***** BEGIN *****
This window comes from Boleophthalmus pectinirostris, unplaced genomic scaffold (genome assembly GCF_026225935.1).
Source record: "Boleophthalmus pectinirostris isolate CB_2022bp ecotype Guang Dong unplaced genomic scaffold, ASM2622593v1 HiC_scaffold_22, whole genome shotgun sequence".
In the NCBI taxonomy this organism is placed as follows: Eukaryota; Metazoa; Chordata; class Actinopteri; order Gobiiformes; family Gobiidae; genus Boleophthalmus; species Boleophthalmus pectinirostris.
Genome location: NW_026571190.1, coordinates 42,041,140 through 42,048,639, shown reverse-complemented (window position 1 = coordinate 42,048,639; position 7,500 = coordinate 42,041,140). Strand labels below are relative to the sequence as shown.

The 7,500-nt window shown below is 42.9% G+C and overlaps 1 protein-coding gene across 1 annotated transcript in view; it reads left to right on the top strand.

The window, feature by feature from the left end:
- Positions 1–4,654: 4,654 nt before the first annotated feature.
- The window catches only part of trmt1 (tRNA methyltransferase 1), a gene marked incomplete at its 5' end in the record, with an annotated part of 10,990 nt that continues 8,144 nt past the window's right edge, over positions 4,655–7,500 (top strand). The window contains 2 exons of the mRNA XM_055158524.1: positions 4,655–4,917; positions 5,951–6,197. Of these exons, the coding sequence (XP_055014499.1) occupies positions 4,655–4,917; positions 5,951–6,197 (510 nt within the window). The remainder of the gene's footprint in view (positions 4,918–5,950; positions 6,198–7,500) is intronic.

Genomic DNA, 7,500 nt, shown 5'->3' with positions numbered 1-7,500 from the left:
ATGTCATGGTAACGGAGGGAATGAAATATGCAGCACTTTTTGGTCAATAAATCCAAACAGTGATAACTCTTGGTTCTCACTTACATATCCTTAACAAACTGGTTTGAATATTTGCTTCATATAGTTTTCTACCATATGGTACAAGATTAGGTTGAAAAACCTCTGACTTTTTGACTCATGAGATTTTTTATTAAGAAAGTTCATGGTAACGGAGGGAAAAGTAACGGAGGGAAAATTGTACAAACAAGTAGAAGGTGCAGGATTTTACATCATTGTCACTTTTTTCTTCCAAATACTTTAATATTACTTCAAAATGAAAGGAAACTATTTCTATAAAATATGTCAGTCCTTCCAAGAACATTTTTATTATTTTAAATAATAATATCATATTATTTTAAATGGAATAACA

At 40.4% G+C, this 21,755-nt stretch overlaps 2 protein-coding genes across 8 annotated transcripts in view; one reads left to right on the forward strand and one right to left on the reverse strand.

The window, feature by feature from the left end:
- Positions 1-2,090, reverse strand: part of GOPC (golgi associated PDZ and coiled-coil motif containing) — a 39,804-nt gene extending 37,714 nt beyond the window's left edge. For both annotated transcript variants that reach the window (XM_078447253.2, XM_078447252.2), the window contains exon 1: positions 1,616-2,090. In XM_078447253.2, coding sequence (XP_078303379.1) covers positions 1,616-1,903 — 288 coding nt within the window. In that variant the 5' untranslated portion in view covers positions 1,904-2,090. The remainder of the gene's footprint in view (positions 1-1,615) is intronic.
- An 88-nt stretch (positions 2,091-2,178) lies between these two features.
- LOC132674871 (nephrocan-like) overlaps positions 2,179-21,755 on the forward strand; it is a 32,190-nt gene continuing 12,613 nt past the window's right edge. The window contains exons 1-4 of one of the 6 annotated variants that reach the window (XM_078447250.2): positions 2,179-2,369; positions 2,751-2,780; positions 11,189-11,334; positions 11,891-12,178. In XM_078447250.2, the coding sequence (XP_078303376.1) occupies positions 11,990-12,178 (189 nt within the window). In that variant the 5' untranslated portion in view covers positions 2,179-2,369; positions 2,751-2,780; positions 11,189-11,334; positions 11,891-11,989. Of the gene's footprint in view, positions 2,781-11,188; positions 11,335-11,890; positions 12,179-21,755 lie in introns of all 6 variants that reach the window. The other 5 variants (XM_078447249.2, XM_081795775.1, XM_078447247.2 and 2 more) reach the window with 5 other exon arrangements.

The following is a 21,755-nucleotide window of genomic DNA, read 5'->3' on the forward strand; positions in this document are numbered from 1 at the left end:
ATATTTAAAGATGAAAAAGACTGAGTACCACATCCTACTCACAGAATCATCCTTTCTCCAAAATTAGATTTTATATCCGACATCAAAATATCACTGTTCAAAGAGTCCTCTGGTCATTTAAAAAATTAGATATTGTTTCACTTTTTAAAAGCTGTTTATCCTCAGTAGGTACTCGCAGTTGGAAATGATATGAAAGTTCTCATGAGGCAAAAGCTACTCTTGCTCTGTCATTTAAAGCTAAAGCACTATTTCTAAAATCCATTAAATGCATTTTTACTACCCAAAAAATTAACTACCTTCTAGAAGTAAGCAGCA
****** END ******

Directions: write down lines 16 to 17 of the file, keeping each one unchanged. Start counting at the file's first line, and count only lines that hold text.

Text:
The following is a 21,755-nucleotide window of genomic DNA, read 5'->3' on the forward strand; positions in this document are numbered from 1 at the left end:
ATATTTAAAGATGAAAAAGACTGAGTACCACATCCTACTCACAGAATCATCCTTTCTCCAAAATTAGATTTTATATCCGACATCAAAATATCACTGTTCAAAGAGTCCTCTGGTCATTTAAAAAATTAGATATTGTTTCACTTTTTAAAAGCTGTTTATCCTCAGTAGGTACTCGCAGTTGGAAATGATATGAAAGTTCTCATGAGGCAAAAGCTACTCTTGCTCTGTCATTTAAAGCTAAAGCACTATTTCTAAAATCCATTAAATGCATTTTTACTACCCAAAAAATTAACTACCTTCTAGAAGTAAGCAGCA